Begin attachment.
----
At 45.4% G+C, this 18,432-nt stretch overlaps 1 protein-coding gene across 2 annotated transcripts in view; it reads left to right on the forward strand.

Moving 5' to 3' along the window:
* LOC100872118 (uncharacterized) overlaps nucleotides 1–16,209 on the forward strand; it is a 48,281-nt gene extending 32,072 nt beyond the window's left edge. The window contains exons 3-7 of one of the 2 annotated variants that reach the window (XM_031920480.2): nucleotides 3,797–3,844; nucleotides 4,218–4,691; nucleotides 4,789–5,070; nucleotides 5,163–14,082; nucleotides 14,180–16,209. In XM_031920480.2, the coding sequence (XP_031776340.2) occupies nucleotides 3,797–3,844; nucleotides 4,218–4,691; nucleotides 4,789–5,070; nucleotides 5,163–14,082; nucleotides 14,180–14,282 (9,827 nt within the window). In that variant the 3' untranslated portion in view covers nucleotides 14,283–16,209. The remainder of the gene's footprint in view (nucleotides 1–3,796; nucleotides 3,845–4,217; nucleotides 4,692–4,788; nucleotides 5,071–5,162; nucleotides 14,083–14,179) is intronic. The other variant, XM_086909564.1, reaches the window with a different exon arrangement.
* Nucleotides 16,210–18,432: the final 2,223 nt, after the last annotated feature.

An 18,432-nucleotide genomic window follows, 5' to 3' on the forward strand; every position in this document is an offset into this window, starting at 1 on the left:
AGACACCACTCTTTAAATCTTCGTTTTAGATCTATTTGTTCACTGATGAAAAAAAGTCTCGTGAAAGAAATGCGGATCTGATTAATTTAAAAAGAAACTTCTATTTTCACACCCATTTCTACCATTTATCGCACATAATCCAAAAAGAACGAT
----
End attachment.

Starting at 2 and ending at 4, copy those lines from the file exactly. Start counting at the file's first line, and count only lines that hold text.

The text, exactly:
Moving 5' to 3' along the window:
* LOC100872118 (uncharacterized) overlaps nucleotides 1–16,209 on the forward strand; it is a 48,281-nt gene extending 32,072 nt beyond the window's left edge. The window contains exons 3-7 of one of the 2 annotated variants that reach the window (XM_031920480.2): nucleotides 3,797–3,844; nucleotides 4,218–4,691; nucleotides 4,789–5,070; nucleotides 5,163–14,082; nucleotides 14,180–16,209. In XM_031920480.2, the coding sequence (XP_031776340.2) occupies nucleotides 3,797–3,844; nucleotides 4,218–4,691; nucleotides 4,789–5,070; nucleotides 5,163–14,082; nucleotides 14,180–14,282 (9,827 nt within the window). In that variant the 3' untranslated portion in view covers nucleotides 14,283–16,209. The remainder of the gene's footprint in view (nucleotides 1–3,796; nucleotides 3,845–4,217; nucleotides 4,692–4,788; nucleotides 5,071–5,162; nucleotides 14,083–14,179) is intronic. The other variant, XM_086909564.1, reaches the window with a different exon arrangement.
* Nucleotides 16,210–18,432: the final 2,223 nt, after the last annotated feature.